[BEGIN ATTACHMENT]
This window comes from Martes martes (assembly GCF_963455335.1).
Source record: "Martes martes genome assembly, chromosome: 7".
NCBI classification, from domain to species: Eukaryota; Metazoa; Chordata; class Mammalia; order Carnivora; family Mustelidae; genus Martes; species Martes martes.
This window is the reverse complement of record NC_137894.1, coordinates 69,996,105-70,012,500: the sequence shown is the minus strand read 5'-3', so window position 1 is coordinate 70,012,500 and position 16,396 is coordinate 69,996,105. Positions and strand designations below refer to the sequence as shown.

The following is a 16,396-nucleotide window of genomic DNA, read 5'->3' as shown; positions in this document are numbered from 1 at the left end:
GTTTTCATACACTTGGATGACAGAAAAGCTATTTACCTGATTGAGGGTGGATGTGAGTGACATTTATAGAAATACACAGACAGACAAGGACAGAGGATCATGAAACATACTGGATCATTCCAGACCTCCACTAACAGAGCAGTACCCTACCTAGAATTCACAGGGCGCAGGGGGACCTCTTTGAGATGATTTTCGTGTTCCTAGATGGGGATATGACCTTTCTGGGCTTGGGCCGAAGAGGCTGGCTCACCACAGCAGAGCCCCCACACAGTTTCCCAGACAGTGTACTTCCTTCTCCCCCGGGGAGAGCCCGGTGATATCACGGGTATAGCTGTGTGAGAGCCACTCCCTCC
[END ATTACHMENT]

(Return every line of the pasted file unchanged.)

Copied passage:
This window comes from Martes martes (assembly GCF_963455335.1).
Source record: "Martes martes genome assembly, chromosome: 7".
NCBI classification, from domain to species: Eukaryota; Metazoa; Chordata; class Mammalia; order Carnivora; family Mustelidae; genus Martes; species Martes martes.
This window is the reverse complement of record NC_137894.1, coordinates 69,996,105-70,012,500: the sequence shown is the minus strand read 5'-3', so window position 1 is coordinate 70,012,500 and position 16,396 is coordinate 69,996,105. Positions and strand designations below refer to the sequence as shown.

The following is a 16,396-nucleotide window of genomic DNA, read 5'->3' as shown; positions in this document are numbered from 1 at the left end:
GTTTTCATACACTTGGATGACAGAAAAGCTATTTACCTGATTGAGGGTGGATGTGAGTGACATTTATAGAAATACACAGACAGACAAGGACAGAGGATCATGAAACATACTGGATCATTCCAGACCTCCACTAACAGAGCAGTACCCTACCTAGAATTCACAGGGCGCAGGGGGACCTCTTTGAGATGATTTTCGTGTTCCTAGATGGGGATATGACCTTTCTGGGCTTGGGCCGAAGAGGCTGGCTCACCACAGCAGAGCCCCCACACAGTTTCCCAGACAGTGTACTTCCTTCTCCCCCGGGGAGAGCCCGGTGATATCACGGGTATAGCTGTGTGAGAGCCACTCCCTCC